The said interpretation is supported by the subsequent stipulations of the draft Commission Communication regarding CCS-ready definition. Pursuant to the document in question CCS-ready in particular requires ‘the demonstration of the economic feasibility of retrofitting an integrated CCS system to the full capacity of the facility, based on an economic assessment. The assessment should provide evidence of reasonable scenarios, taking into account CO2 prices forecasts, the costs of the technologies and storage options identified in the technical studies, their margins of error and the projected operating revenues. The assessment will indicate the circumstances under which CCS would be economically feasible during the lifetime of the proposed installation;’

The existing regulatory requirements for “CCS-ready installation’ have been stipulated in Article 9a of the LCP (Large Combustion Plants) Directive, which have been, in turn, added by Article 33 of the CCS Directive (the Directive 2009/31/EC of the European Parliament and of the Council of 23 April 2009 on the geological storage of carbon dioxide and amending Council Directive 85/337/EEC, European Parliament and Council Directives 2000/60/EC, 2001/80/EC, 2004/35/EC, 2006/12/EC, 2008/1/EC and Regulation (EC) No 1013/2006 (OJ L 140, 5.6.2009, p. 114)) and is repeated by the Article 36 of the new Directive of the European Parliament and of the Council on industrial emissions (the IED Directive).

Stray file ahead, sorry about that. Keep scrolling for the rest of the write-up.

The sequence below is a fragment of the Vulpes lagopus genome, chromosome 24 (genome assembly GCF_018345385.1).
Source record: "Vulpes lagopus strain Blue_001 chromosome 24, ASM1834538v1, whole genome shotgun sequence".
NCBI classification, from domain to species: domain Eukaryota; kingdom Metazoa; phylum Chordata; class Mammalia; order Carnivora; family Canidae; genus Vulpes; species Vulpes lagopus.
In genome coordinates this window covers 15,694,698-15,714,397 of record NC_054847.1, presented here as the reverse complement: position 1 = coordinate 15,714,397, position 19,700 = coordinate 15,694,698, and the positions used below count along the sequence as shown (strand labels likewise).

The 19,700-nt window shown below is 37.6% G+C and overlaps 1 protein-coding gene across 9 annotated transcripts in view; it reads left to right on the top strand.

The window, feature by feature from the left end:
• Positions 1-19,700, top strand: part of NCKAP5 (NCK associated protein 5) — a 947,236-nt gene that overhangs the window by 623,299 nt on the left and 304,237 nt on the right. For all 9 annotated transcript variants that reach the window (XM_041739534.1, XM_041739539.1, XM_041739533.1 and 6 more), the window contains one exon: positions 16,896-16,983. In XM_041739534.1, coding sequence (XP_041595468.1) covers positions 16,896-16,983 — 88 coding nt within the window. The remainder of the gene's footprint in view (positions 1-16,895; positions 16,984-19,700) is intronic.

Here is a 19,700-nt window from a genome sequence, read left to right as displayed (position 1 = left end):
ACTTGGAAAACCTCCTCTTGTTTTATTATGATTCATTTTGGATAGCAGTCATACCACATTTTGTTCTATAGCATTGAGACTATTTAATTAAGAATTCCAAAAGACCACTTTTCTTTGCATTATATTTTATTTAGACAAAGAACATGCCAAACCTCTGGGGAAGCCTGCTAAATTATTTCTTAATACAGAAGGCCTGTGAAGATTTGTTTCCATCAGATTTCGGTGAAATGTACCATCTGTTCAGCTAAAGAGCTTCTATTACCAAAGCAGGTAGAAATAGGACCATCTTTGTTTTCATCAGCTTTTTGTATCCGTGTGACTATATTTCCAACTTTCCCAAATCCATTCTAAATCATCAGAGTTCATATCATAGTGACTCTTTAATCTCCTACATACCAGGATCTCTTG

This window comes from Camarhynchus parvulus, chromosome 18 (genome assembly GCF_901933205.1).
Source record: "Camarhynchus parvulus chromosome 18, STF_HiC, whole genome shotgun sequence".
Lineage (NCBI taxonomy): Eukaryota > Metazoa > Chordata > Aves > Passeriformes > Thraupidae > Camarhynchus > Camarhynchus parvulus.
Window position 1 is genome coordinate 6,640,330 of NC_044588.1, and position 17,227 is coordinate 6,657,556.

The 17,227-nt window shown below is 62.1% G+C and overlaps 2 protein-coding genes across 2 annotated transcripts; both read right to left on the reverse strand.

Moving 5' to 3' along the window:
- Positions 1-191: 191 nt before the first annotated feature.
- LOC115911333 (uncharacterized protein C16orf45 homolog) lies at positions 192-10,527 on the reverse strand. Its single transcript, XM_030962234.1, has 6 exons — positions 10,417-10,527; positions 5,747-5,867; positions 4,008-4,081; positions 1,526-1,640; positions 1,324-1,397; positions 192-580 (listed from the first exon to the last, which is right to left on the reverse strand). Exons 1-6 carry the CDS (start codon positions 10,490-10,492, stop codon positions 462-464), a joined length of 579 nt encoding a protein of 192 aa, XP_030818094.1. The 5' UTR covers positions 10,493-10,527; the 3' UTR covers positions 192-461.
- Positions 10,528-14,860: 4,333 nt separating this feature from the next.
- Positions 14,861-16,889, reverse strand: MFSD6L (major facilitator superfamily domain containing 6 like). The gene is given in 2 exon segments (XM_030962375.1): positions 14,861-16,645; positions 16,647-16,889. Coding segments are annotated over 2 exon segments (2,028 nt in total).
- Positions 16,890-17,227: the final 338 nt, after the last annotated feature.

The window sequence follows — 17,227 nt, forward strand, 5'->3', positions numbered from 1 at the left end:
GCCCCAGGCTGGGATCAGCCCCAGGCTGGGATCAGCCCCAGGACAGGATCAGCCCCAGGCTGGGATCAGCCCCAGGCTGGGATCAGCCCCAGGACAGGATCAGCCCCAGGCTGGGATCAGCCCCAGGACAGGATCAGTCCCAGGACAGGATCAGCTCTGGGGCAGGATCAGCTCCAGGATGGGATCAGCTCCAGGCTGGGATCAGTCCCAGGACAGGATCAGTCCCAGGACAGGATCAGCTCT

For other particulars see: ‘CCR (Carbon Capture Readiness) – the economic feasibility to retrofit for CO2 capture’.


So, the CCS-ready assessment should only ‘indicate the circumstances under which CCS would be economically feasible during the lifetime of the proposed installation’ – without the necessity to determine whether the circumstances at issue are highly probable or not (the condition that scenarios must be ‘reasonable’ notwithstanding).

However, those interested in the issue should refer to the entire wording of the ‘CCS-ready’ definition stipulated by the draft Commission Communication.


Another interesting feature of the draft Commission Communication is that the Commission specified the required CO2 capture rate in the CCS-ready installations at a level of 85 % or higher as part of the demonstration of the technical feasibility of retrofitting for CO2 capture (the exact wording: ‘A site-specific technical study should be produced showing in sufficient engineering detail that the facility is technically capable of being fully retrofitted for CO2 capture at a capture rate or 85 % or higher’).


For further specifications for the details of the eligible costs and maximum aid intensities refer to the point 3.2 of the draft Commission Communication ‘Investment aid to highly efficient power plants, including new power plants which are CCS-ready’.